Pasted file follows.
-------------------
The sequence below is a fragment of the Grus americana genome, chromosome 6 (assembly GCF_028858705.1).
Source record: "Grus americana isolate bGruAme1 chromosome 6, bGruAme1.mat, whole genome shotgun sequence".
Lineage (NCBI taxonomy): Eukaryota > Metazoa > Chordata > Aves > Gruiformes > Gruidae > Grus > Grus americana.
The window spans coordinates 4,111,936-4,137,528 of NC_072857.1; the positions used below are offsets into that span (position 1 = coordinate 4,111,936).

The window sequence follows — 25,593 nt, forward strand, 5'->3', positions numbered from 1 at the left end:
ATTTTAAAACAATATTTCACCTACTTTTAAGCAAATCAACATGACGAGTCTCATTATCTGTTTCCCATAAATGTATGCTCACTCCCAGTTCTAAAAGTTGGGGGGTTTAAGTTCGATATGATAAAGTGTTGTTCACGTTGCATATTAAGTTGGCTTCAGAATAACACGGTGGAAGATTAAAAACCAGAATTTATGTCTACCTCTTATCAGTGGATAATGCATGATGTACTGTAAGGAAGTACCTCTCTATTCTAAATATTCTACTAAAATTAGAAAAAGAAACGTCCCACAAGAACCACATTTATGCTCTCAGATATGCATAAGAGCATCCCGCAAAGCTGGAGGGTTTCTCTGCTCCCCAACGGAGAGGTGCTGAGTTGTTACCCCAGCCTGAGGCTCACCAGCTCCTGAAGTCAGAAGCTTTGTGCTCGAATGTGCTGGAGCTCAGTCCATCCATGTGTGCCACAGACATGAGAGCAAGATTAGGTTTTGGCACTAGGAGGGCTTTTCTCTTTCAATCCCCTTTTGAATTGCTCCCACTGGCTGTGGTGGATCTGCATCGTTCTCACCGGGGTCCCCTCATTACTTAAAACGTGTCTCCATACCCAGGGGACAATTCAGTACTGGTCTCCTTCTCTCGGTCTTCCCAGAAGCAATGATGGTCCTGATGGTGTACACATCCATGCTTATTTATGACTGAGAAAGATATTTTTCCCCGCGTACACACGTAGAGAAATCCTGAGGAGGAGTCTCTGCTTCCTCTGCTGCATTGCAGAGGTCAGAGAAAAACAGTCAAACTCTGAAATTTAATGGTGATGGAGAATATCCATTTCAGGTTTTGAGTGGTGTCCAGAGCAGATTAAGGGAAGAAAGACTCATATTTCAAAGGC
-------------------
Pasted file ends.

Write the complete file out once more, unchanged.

The sequence below is a fragment of the Grus americana genome, chromosome 6 (assembly GCF_028858705.1).
Source record: "Grus americana isolate bGruAme1 chromosome 6, bGruAme1.mat, whole genome shotgun sequence".
Lineage (NCBI taxonomy): Eukaryota > Metazoa > Chordata > Aves > Gruiformes > Gruidae > Grus > Grus americana.
The window spans coordinates 4,111,936-4,137,528 of NC_072857.1; the positions used below are offsets into that span (position 1 = coordinate 4,111,936).

The window sequence follows — 25,593 nt, forward strand, 5'->3', positions numbered from 1 at the left end:
ATTTTAAAACAATATTTCACCTACTTTTAAGCAAATCAACATGACGAGTCTCATTATCTGTTTCCCATAAATGTATGCTCACTCCCAGTTCTAAAAGTTGGGGGGTTTAAGTTCGATATGATAAAGTGTTGTTCACGTTGCATATTAAGTTGGCTTCAGAATAACACGGTGGAAGATTAAAAACCAGAATTTATGTCTACCTCTTATCAGTGGATAATGCATGATGTACTGTAAGGAAGTACCTCTCTATTCTAAATATTCTACTAAAATTAGAAAAAGAAACGTCCCACAAGAACCACATTTATGCTCTCAGATATGCATAAGAGCATCCCGCAAAGCTGGAGGGTTTCTCTGCTCCCCAACGGAGAGGTGCTGAGTTGTTACCCCAGCCTGAGGCTCACCAGCTCCTGAAGTCAGAAGCTTTGTGCTCGAATGTGCTGGAGCTCAGTCCATCCATGTGTGCCACAGACATGAGAGCAAGATTAGGTTTTGGCACTAGGAGGGCTTTTCTCTTTCAATCCCCTTTTGAATTGCTCCCACTGGCTGTGGTGGATCTGCATCGTTCTCACCGGGGTCCCCTCATTACTTAAAACGTGTCTCCATACCCAGGGGACAATTCAGTACTGGTCTCCTTCTCTCGGTCTTCCCAGAAGCAATGATGGTCCTGATGGTGTACACATCCATGCTTATTTATGACTGAGAAAGATATTTTTCCCCGCGTACACACGTAGAGAAATCCTGAGGAGGAGTCTCTGCTTCCTCTGCTGCATTGCAGAGGTCAGAGAAAAACAGTCAAACTCTGAAATTTAATGGTGATGGAGAATATCCATTTCAGGTTTTGAGTGGTGTCCAGAGCAGATTAAGGGAAGAAAGACTCATATTTCAAAGGC